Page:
Giuseppe's Sausage Case Analysis

Essay by seghetti June 2004

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To Joe Cotrone, making sausage was a natural born art. In the early '90's he started making custom specialty sausage out of his kitchen and selling them to his friends, associates and patrons at the restaurant where he worked as a bartender in the Memphis Tennessee area. He made his product available by serving it at the restaurant and selling it out of a cooler from his car. From the conception of his business he differentiated from his competition by producing a high quality product with unique recipes that are hard to imitate. While expanding his customer base, demand soon exceeded Cotrone's production capabilities and a full-scale factory was needed.

In order to facilitate a full-scale sausage company, Joe signed a six month commercial lease on November 1, 1991 and made plans for renovation to the space in order to satisfy USDA regulations to produce sausage commercially. Delays caused by construction and regulations postponed opening day of Giuseppe's Original Sausage Company, GOSC, until late 1992.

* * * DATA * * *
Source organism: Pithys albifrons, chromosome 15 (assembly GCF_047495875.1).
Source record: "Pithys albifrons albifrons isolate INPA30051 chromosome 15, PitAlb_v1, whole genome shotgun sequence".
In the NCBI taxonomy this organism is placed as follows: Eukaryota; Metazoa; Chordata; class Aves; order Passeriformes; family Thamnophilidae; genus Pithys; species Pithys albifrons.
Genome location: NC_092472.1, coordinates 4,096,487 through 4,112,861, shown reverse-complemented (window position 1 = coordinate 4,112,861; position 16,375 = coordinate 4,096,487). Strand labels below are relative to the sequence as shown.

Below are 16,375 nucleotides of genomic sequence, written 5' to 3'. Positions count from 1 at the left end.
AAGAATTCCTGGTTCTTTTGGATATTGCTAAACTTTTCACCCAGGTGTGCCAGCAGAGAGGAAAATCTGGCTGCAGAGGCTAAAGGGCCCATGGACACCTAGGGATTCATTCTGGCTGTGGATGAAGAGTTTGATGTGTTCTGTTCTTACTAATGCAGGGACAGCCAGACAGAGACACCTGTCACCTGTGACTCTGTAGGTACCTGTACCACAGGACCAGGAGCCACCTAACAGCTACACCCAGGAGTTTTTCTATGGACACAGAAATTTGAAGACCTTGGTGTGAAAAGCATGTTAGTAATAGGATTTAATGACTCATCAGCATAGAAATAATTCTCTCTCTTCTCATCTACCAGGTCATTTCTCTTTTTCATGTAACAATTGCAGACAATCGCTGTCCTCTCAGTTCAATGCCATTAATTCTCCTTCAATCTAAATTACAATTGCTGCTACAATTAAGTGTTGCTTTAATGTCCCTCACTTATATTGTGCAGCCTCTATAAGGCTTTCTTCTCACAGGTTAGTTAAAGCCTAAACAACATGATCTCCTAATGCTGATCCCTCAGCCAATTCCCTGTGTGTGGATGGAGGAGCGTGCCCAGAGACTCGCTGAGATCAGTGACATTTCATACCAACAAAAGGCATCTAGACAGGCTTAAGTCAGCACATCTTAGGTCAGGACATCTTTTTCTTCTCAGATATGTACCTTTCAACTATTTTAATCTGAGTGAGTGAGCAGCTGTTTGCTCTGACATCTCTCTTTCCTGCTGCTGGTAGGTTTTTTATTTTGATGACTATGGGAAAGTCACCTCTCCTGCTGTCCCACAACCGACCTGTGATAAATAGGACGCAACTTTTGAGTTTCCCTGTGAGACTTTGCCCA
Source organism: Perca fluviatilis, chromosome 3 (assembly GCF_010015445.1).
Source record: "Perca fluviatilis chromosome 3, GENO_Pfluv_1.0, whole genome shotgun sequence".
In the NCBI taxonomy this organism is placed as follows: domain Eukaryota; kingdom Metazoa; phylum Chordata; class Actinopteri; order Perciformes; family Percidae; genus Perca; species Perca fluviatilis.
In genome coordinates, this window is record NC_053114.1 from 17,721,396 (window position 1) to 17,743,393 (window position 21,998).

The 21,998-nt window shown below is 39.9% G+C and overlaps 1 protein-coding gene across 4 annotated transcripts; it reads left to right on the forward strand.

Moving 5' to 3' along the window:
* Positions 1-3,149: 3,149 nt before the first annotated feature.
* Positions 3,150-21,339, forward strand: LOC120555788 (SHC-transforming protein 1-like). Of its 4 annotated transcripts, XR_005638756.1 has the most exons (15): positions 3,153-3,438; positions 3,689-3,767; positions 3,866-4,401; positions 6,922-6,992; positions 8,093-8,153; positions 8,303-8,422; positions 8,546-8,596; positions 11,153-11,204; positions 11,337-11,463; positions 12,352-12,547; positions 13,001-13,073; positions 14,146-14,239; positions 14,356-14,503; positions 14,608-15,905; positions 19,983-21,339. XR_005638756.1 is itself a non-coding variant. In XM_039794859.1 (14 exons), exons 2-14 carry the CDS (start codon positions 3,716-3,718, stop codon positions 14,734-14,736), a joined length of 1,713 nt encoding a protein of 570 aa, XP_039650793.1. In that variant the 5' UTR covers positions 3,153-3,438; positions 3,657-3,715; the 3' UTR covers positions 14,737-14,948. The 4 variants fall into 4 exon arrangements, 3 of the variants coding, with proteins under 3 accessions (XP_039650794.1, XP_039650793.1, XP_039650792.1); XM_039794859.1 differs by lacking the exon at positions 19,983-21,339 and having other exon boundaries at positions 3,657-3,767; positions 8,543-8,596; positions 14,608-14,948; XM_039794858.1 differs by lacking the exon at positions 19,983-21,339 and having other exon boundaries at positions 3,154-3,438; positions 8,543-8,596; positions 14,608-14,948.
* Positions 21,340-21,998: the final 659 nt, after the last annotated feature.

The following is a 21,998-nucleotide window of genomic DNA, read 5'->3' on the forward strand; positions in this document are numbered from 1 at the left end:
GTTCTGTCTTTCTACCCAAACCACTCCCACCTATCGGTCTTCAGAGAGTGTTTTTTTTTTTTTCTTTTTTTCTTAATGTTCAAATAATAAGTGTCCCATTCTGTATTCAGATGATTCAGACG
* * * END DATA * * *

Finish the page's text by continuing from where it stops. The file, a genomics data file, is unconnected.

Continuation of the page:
Although Joe had continued to reach the individual markets, winning over some larger accounts, his financial resources were drained. Joe recruited outside investors, who he then depended upon to keep Giuseppe's afloat while sales were slow.

Focusing sales to local upscale restaurants and grocery chains, he also developed a flyer of his specialty sausages to target an expanding individual market. New opportunities arose when the casino's opened in nearby Tunica Mississippi. Changing consumer tastes also contributed to the continued growth rate as people began to view sausage as a dinner meat instead of just a breakfast meat. Giuseppe's had reached $250,000 in sales for 1997 when he finally reached his break even point. Market changes and growth rate meant continued challenges for Joe to bring stability to GOSC.

1. The current strategy of GOSC...